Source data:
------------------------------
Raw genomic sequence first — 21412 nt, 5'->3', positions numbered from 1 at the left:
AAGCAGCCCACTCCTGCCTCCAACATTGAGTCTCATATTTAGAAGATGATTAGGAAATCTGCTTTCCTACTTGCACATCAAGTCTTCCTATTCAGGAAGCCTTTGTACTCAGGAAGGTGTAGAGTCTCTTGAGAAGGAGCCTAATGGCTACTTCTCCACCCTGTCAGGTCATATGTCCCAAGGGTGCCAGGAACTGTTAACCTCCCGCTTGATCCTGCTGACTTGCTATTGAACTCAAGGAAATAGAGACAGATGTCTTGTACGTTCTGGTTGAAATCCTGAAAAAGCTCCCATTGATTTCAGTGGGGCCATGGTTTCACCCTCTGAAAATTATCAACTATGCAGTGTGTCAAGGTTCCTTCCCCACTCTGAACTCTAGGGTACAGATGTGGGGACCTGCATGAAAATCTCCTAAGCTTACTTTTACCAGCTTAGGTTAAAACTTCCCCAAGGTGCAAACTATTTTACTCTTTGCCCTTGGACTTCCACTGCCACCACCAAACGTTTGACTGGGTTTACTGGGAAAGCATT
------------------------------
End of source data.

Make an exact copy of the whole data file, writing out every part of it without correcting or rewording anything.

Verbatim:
Raw genomic sequence first — 21412 nt, 5'->3', positions numbered from 1 at the left:
AAGCAGCCCACTCCTGCCTCCAACATTGAGTCTCATATTTAGAAGATGATTAGGAAATCTGCTTTCCTACTTGCACATCAAGTCTTCCTATTCAGGAAGCCTTTGTACTCAGGAAGGTGTAGAGTCTCTTGAGAAGGAGCCTAATGGCTACTTCTCCACCCTGTCAGGTCATATGTCCCAAGGGTGCCAGGAACTGTTAACCTCCCGCTTGATCCTGCTGACTTGCTATTGAACTCAAGGAAATAGAGACAGATGTCTTGTACGTTCTGGTTGAAATCCTGAAAAAGCTCCCATTGATTTCAGTGGGGCCATGGTTTCACCCTCTGAAAATTATCAACTATGCAGTGTGTCAAGGTTCCTTCCCCACTCTGAACTCTAGGGTACAGATGTGGGGACCTGCATGAAAATCTCCTAAGCTTACTTTTACCAGCTTAGGTTAAAACTTCCCCAAGGTGCAAACTATTTTACTCTTTGCCCTTGGACTTCCACTGCCACCACCAAACGTTTGACTGGGTTTACTGGGAAAGCATT